Badenoch also addressed the US Inflation Reduction Act (IRA), stating that while it seems to be working for America, it is not something that will be adopted in the UK. ‘We are not going to copy and paste exactly what is happening in another country and transport it to the UK,’ she stated. ‘We have to do what is right for our own economy. We must do what works well where we have a comparative advantage. So, we will come out with plans soon.’
Labour’s Louise Haigh, shadow secretary of state for transport, dismissed this angle. ‘The IRA is reshaping global economics and will help secure the jobs of the future. The Biden administration is rebuilding America’s manufacturing base with a more active state and a more modern industrial strategy. Elsewhere, other nations are following suit.
‘In Australia, the Government’s Powering Australia plan will generate 600,000 jobs across the country, burning investment and cutting energy bills. Germany has committed to the biggest industrial modernisation in more than a century. Yet while the US and our allies charge ahead, our Conservative Energy Secretary calls those policies dangerous. Almost a year on from the Inflation Reduction Act, there has still been no UK response.’
Haigh also pledged that, should Labour win the general election, it would look to provide £2 billion to fund eight new gigafactories in the UK, which should help localise supply chains for domestic manufacturers and provide an opportunity for the UK to supply the EU with the technology.
A bright future if conditions are met
Speakers also discussed ways of ensuring the industry is more sustainable, highlighting the work they are doing in all corners of the country and joining various segments of the market to reduce environmental impact.
Technology is also being deployed to help this cause. AI is used to inform businesses about efficiency in supply chains and manufacturing. Infrastructure is being put in place to develop new powertrain technologies, and the market is more aware of digital infrastructure than ever before to track progress and improve the sustainability push.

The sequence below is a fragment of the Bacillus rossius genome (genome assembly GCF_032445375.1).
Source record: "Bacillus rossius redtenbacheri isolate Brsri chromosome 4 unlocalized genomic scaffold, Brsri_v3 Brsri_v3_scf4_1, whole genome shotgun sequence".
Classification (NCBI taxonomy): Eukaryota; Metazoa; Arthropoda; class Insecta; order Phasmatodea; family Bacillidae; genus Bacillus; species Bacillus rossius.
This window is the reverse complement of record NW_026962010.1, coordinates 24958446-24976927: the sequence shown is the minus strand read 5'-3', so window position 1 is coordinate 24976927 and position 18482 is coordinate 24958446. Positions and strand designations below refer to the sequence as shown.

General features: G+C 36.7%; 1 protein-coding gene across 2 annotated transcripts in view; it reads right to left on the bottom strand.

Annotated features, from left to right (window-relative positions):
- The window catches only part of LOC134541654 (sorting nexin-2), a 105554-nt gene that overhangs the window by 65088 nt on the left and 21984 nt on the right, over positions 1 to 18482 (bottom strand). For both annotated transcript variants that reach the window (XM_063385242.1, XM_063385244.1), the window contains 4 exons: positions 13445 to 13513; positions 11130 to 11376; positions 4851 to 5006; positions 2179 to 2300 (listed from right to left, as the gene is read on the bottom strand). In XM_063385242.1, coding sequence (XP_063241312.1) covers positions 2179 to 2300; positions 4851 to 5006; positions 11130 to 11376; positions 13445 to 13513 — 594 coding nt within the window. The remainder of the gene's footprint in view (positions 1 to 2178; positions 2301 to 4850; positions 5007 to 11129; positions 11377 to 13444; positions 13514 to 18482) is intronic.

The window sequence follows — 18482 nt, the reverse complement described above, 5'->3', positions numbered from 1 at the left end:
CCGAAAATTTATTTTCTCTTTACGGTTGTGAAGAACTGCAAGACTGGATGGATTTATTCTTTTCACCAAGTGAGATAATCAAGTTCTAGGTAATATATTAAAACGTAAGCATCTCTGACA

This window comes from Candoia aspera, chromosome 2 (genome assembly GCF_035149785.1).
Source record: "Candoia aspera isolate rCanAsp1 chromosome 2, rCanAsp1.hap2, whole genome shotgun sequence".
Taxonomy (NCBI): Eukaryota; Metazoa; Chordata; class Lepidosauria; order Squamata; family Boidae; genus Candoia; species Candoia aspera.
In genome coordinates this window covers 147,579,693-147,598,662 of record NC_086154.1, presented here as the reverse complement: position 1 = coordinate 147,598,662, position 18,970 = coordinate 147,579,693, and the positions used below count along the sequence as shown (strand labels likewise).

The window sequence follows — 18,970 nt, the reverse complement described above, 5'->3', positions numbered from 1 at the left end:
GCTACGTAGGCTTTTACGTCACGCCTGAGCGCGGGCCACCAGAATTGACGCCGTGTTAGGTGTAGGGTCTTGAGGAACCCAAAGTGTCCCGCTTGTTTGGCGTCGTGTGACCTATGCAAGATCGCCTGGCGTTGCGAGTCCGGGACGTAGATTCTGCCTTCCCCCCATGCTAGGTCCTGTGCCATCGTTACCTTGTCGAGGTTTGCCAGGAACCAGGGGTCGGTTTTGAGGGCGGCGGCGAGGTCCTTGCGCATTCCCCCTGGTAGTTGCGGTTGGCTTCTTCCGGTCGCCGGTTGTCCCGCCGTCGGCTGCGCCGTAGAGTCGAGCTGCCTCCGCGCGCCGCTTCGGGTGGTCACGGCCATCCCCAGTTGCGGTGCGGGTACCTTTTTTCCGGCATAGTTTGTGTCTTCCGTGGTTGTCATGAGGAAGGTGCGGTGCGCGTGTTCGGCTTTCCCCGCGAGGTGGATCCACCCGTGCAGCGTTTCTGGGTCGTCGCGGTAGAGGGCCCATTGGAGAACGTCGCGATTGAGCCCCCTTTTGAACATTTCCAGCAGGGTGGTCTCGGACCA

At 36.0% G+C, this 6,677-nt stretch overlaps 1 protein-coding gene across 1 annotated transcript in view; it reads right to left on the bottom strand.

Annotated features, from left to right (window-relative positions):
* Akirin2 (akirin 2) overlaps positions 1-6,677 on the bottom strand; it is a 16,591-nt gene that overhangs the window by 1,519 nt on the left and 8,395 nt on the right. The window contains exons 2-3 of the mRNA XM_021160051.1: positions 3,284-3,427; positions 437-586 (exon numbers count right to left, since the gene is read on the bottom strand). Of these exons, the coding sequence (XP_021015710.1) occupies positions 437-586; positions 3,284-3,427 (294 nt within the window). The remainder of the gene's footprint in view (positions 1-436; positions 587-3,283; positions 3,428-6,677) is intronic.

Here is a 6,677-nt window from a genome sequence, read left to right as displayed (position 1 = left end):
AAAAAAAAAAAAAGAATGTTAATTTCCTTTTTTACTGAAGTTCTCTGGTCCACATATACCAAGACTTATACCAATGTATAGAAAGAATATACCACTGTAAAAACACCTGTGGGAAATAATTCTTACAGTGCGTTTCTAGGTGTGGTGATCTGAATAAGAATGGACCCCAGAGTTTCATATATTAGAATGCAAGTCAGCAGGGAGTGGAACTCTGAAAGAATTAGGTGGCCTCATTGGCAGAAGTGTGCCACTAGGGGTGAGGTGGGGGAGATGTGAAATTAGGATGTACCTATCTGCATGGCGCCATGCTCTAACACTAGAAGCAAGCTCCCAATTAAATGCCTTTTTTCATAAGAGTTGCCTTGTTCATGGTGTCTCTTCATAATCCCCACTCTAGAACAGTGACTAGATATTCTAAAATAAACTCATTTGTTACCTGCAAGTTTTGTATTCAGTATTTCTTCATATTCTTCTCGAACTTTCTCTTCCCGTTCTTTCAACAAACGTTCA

Inflationary pressures also loom large, with more than 80% of companies responding to SMMT’s latest automotive business confidence barometer reporting rising input costs, which are limiting profitability and acting as a stop on investment. Competitive energy prices are critical to long-term domestic EV production, with more than nine-in-10 firms citing the importance of energy price mitigation measures as essential to further investment. The UK automotive sector is facing electricity costs that are more than double those of EU rivals, with the added challenge of long lead times to secure essential new-grid connections for renewable investments.
Manufacturers big and small, premium and niche, are working together to build the UK industry into a leading force. However, without the right support, this work may still come to nothing. The most pressing issue is that of Rules of Origin, which must be addressed soon, or it may be too late to prevent tariffs on UK-EU automotive trade.
But all challenges must be tackled on a united front. The SMMT manifesto has been designed to help any political party better understand the industry, with pledges that can be easily inserted into their own promises. These pledges are exactly what the UK automotive market needs, meaning it has done a lot of the hard work already. There is a bright future ahead, as long as the government, investors and the industry can work together to achieve it.